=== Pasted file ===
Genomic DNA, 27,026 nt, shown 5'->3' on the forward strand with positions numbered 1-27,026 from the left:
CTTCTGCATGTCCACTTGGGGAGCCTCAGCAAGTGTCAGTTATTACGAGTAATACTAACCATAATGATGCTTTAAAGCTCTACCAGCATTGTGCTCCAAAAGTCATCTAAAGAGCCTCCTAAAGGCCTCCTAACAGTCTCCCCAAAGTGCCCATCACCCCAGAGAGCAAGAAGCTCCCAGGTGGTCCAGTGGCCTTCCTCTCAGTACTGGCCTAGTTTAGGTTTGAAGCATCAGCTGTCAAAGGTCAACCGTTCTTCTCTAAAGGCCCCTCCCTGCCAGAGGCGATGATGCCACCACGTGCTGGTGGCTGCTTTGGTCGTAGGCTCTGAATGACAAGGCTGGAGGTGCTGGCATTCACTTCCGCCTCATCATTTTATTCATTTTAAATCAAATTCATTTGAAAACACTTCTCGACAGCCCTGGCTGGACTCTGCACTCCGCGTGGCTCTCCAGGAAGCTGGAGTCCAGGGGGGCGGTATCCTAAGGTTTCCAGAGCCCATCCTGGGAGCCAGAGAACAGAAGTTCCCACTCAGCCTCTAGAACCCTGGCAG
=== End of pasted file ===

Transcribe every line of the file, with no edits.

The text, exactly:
Genomic DNA, 27,026 nt, shown 5'->3' on the forward strand with positions numbered 1-27,026 from the left:
CTTCTGCATGTCCACTTGGGGAGCCTCAGCAAGTGTCAGTTATTACGAGTAATACTAACCATAATGATGCTTTAAAGCTCTACCAGCATTGTGCTCCAAAAGTCATCTAAAGAGCCTCCTAAAGGCCTCCTAACAGTCTCCCCAAAGTGCCCATCACCCCAGAGAGCAAGAAGCTCCCAGGTGGTCCAGTGGCCTTCCTCTCAGTACTGGCCTAGTTTAGGTTTGAAGCATCAGCTGTCAAAGGTCAACCGTTCTTCTCTAAAGGCCCCTCCCTGCCAGAGGCGATGATGCCACCACGTGCTGGTGGCTGCTTTGGTCGTAGGCTCTGAATGACAAGGCTGGAGGTGCTGGCATTCACTTCCGCCTCATCATTTTATTCATTTTAAATCAAATTCATTTGAAAACACTTCTCGACAGCCCTGGCTGGACTCTGCACTCCGCGTGGCTCTCCAGGAAGCTGGAGTCCAGGGGGGCGGTATCCTAAGGTTTCCAGAGCCCATCCTGGGAGCCAGAGAACAGAAGTTCCCACTCAGCCTCTAGAACCCTGGCAG